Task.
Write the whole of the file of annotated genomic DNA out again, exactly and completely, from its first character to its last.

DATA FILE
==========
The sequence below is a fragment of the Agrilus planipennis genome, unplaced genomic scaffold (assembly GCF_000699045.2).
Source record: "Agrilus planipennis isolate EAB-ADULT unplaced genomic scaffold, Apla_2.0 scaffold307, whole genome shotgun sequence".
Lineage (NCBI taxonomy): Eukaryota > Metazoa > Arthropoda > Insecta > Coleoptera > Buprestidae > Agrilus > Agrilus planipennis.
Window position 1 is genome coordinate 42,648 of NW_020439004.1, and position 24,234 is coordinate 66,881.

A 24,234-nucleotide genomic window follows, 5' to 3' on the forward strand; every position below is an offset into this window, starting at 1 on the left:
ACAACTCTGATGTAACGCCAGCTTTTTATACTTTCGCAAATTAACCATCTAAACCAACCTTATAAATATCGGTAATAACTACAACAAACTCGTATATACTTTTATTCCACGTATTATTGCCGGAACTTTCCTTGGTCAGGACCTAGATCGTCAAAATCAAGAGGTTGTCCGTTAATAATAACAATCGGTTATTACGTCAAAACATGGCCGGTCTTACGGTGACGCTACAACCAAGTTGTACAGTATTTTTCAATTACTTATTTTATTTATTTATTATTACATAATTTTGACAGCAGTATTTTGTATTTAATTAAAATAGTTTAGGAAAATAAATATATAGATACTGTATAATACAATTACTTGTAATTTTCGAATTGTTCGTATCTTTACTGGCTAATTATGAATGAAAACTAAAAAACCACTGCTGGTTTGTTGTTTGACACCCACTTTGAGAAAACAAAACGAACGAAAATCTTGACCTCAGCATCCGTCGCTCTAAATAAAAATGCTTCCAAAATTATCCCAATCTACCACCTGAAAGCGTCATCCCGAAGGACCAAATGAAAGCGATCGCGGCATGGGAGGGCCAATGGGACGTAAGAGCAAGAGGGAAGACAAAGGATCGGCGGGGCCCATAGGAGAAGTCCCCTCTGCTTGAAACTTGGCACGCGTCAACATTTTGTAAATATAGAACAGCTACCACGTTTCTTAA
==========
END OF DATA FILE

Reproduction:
The sequence below is a fragment of the Agrilus planipennis genome, unplaced genomic scaffold (assembly GCF_000699045.2).
Source record: "Agrilus planipennis isolate EAB-ADULT unplaced genomic scaffold, Apla_2.0 scaffold307, whole genome shotgun sequence".
Lineage (NCBI taxonomy): Eukaryota > Metazoa > Arthropoda > Insecta > Coleoptera > Buprestidae > Agrilus > Agrilus planipennis.
Window position 1 is genome coordinate 42,648 of NW_020439004.1, and position 24,234 is coordinate 66,881.

A 24,234-nucleotide genomic window follows, 5' to 3' on the forward strand; every position below is an offset into this window, starting at 1 on the left:
ACAACTCTGATGTAACGCCAGCTTTTTATACTTTCGCAAATTAACCATCTAAACCAACCTTATAAATATCGGTAATAACTACAACAAACTCGTATATACTTTTATTCCACGTATTATTGCCGGAACTTTCCTTGGTCAGGACCTAGATCGTCAAAATCAAGAGGTTGTCCGTTAATAATAACAATCGGTTATTACGTCAAAACATGGCCGGTCTTACGGTGACGCTACAACCAAGTTGTACAGTATTTTTCAATTACTTATTTTATTTATTTATTATTACATAATTTTGACAGCAGTATTTTGTATTTAATTAAAATAGTTTAGGAAAATAAATATATAGATACTGTATAATACAATTACTTGTAATTTTCGAATTGTTCGTATCTTTACTGGCTAATTATGAATGAAAACTAAAAAACCACTGCTGGTTTGTTGTTTGACACCCACTTTGAGAAAACAAAACGAACGAAAATCTTGACCTCAGCATCCGTCGCTCTAAATAAAAATGCTTCCAAAATTATCCCAATCTACCACCTGAAAGCGTCATCCCGAAGGACCAAATGAAAGCGATCGCGGCATGGGAGGGCCAATGGGACGTAAGAGCAAGAGGGAAGACAAAGGATCGGCGGGGCCCATAGGAGAAGTCCCCTCTGCTTGAAACTTGGCACGCGTCAACATTTTGTAAATATAGAACAGCTACCACGTTTCTTAA